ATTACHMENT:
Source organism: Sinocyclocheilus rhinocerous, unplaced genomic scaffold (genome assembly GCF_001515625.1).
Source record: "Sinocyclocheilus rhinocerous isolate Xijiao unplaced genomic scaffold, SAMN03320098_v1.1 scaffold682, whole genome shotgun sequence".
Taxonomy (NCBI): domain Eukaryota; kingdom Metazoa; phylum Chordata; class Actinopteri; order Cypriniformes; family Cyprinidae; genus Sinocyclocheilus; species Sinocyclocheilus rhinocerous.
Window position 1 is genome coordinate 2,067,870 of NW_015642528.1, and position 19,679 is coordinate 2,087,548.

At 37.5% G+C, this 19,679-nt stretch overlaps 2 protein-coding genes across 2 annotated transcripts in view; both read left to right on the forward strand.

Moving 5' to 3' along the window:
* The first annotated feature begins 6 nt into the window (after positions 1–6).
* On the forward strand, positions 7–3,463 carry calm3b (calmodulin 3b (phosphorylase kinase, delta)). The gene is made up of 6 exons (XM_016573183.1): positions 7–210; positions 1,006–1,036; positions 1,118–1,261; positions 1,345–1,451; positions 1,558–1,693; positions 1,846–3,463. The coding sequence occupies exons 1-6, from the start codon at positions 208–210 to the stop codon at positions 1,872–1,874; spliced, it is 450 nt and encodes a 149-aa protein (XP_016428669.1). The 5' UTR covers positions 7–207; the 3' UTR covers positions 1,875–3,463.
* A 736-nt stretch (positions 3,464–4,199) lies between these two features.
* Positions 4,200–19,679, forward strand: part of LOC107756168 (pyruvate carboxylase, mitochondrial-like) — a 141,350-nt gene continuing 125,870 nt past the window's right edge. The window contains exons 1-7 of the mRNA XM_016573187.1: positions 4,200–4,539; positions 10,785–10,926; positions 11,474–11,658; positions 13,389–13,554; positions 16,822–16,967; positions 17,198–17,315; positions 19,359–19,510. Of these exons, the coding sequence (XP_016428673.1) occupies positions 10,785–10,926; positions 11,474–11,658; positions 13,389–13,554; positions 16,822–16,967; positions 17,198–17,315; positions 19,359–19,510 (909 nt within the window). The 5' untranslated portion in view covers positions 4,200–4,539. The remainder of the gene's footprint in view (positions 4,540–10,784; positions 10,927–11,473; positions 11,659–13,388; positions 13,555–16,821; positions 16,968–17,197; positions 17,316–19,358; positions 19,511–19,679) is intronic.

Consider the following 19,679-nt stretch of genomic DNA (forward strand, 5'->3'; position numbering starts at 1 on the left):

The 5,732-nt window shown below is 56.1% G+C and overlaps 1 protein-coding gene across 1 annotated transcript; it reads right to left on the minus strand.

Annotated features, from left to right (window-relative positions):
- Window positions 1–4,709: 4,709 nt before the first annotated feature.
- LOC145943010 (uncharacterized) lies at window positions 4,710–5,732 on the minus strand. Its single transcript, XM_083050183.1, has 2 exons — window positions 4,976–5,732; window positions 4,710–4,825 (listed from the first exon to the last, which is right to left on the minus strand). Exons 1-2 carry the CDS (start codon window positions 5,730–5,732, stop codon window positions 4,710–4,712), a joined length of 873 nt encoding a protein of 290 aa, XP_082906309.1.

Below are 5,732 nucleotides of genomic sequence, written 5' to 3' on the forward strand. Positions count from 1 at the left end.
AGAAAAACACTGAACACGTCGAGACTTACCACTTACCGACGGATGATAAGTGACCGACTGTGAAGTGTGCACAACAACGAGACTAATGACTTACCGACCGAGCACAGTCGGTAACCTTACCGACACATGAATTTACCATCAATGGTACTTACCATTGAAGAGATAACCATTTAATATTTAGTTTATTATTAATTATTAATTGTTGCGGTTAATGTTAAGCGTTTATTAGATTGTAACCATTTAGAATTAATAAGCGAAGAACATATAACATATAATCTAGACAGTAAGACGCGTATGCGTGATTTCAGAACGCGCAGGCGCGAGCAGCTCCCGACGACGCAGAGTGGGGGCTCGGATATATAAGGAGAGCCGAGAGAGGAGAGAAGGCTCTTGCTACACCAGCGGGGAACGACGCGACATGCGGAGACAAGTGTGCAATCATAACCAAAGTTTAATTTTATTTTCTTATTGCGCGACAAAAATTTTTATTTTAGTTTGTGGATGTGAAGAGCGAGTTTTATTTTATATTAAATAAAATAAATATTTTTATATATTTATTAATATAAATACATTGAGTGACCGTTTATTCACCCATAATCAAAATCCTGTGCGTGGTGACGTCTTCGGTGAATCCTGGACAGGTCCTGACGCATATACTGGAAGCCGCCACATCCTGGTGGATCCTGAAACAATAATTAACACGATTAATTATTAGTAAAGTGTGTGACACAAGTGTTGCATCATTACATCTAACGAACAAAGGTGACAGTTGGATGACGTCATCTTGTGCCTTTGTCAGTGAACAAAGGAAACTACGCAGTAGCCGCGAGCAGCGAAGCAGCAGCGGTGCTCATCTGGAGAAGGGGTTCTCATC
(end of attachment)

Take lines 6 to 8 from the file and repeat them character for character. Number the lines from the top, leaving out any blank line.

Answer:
Moving 5' to 3' along the window:
* The first annotated feature begins 6 nt into the window (after positions 1–6).
* On the forward strand, positions 7–3,463 carry calm3b (calmodulin 3b (phosphorylase kinase, delta)). The gene is made up of 6 exons (XM_016573183.1): positions 7–210; positions 1,006–1,036; positions 1,118–1,261; positions 1,345–1,451; positions 1,558–1,693; positions 1,846–3,463. The coding sequence occupies exons 1-6, from the start codon at positions 208–210 to the stop codon at positions 1,872–1,874; spliced, it is 450 nt and encodes a 149-aa protein (XP_016428669.1). The 5' UTR covers positions 7–207; the 3' UTR covers positions 1,875–3,463.